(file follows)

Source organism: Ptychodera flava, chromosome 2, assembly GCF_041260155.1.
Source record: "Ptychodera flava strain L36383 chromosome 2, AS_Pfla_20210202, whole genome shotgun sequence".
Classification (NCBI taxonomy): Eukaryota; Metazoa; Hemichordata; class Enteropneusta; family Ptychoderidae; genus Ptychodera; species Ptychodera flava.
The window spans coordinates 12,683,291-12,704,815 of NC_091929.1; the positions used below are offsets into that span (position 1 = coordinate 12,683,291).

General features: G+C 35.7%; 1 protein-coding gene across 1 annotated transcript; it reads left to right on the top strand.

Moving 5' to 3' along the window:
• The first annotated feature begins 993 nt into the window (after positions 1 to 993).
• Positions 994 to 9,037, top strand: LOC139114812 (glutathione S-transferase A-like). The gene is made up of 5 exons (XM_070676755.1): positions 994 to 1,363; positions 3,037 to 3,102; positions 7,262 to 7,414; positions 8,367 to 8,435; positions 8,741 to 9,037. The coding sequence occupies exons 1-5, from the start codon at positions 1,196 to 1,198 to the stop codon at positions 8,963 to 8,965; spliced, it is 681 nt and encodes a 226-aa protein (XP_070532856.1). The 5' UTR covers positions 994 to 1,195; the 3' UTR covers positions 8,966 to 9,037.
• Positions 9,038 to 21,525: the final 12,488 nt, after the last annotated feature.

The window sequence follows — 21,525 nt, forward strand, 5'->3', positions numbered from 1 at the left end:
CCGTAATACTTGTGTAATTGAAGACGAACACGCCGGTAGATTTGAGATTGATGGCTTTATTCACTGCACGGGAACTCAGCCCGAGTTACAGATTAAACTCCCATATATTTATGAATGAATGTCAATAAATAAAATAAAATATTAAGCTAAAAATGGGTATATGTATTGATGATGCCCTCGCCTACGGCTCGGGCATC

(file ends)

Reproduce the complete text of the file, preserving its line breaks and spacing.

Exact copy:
Source organism: Ptychodera flava, chromosome 2, assembly GCF_041260155.1.
Source record: "Ptychodera flava strain L36383 chromosome 2, AS_Pfla_20210202, whole genome shotgun sequence".
Classification (NCBI taxonomy): Eukaryota; Metazoa; Hemichordata; class Enteropneusta; family Ptychoderidae; genus Ptychodera; species Ptychodera flava.
The window spans coordinates 12,683,291-12,704,815 of NC_091929.1; the positions used below are offsets into that span (position 1 = coordinate 12,683,291).

General features: G+C 35.7%; 1 protein-coding gene across 1 annotated transcript; it reads left to right on the top strand.

Moving 5' to 3' along the window:
• The first annotated feature begins 993 nt into the window (after positions 1 to 993).
• Positions 994 to 9,037, top strand: LOC139114812 (glutathione S-transferase A-like). The gene is made up of 5 exons (XM_070676755.1): positions 994 to 1,363; positions 3,037 to 3,102; positions 7,262 to 7,414; positions 8,367 to 8,435; positions 8,741 to 9,037. The coding sequence occupies exons 1-5, from the start codon at positions 1,196 to 1,198 to the stop codon at positions 8,963 to 8,965; spliced, it is 681 nt and encodes a 226-aa protein (XP_070532856.1). The 5' UTR covers positions 994 to 1,195; the 3' UTR covers positions 8,966 to 9,037.
• Positions 9,038 to 21,525: the final 12,488 nt, after the last annotated feature.

The window sequence follows — 21,525 nt, forward strand, 5'->3', positions numbered from 1 at the left end:
CCGTAATACTTGTGTAATTGAAGACGAACACGCCGGTAGATTTGAGATTGATGGCTTTATTCACTGCACGGGAACTCAGCCCGAGTTACAGATTAAACTCCCATATATTTATGAATGAATGTCAATAAATAAAATAAAATATTAAGCTAAAAATGGGTATATGTATTGATGATGCCCTCGCCTACGGCTCGGGCATC